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Traditional Polynesian dancers performing near Waikiki beach, on Oahu.

The culture of Hawaii has its origins in the traditional culture of the Native Hawaiians. As Hawaii has become a home to many different ethnic groups in the last 200 years, each ethnic group has added elements of its own culture to local life. Today, contemporary culture in Hawaii is a mix of the different cultures and ethnic groups that make up its unique population.

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Visual art and culture in Hawaii

Kamehameha the Great wearing his royal feather cape over western clothes

In museums in Hawaii today, there are relics from Kamehameha I's reign. Notably, there are feather cloaks. Historically, red was a color of holy, innate power, and yellow was a color of secular, political power. During Kamehameha I's reign, as Kamehameha proceeded to conquer and unite most of what is now Hawaii, yellow came to replace red as the more desirable color. [citation needed]

Traditional Hawaiian religion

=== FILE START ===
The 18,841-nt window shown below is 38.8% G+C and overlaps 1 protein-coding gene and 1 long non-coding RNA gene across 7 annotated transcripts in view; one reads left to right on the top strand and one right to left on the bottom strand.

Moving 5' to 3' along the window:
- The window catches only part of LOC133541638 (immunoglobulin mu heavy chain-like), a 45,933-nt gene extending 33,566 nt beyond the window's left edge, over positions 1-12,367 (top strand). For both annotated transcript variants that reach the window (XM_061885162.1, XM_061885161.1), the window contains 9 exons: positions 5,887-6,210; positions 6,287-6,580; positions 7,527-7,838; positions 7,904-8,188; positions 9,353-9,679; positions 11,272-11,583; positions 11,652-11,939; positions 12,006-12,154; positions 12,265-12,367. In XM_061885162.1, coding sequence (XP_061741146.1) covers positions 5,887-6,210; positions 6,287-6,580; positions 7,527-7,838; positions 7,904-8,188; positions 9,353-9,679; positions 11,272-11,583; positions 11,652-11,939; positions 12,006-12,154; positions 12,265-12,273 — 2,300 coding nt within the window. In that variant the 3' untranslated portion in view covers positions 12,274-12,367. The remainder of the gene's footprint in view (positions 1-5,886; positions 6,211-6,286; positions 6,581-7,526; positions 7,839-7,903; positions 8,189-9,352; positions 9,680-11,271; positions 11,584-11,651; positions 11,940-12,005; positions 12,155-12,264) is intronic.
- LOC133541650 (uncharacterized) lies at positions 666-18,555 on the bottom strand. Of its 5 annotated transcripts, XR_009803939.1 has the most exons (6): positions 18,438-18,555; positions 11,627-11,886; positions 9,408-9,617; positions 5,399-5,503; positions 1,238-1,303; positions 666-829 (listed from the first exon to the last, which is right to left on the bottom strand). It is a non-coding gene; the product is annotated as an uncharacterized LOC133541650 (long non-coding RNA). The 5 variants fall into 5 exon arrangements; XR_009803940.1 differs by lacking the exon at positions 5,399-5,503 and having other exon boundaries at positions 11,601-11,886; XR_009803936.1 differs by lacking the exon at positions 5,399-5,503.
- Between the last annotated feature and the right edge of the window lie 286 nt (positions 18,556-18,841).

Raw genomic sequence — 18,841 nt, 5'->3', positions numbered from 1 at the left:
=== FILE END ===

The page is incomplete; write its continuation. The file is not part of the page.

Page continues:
Ho'oponopono (ho-o-pono-pono) is an ancient Hawaiian practice of reconciliation and forgiveness, combined with prayer. Similar forgiveness practices were performed on islands throughout the South Pacific, including Samoa, Tahiti and New Zealand. Traditionally hoʻoponopono is practiced by healing priests or kahuna lapaʻau among family members of a person who is physically ill. Modern versions are performed within the family by a family elder, or by the individual alone.

Lono - god of agriculture and providence

- god of war, symbol of Kamehameha

Kāne - god of man

Kanaloa - god of the ocean.

Aumakua - family totems

Oppression and Post-contact Hawaii

The Hawaiian Culture was discouraged and even banned by Calvinists Missionaries, beginning in 1819 with the end of the Kapu system of law by Queen Ka'ahumanu. Two resurgences occurred, the First Hawaiian Renaissance in from 1875 to 1887 during the Reign of King David Kalākaua I, considered the savior of Hula and Hawaiian Culture. After the missionary descendents took power in 1887 Hawaiian culture was once again under repression, for example the Hawaiian Language was outlawed in 1896. During the territorial era and the beginning of traveling, the Hawaiian Culture became appealing to tourists and was somewhat encouraged. Beginning in the 1960’s then gaining momentum in the 1970’s the second resurgence known as the Second Hawaiian Renaissance occurred. Lasting until the 1980s, it once again instilled national pride in Hawaiians*. In 1993 on the 100th anniversary of the Overthrow of the Hawaiian Kingdom a mass protest occurred at the State Capital. Following this, President Bill Clinton signed the Apology Resolution, bringing an end to the oppression of Hawaiian Culture.

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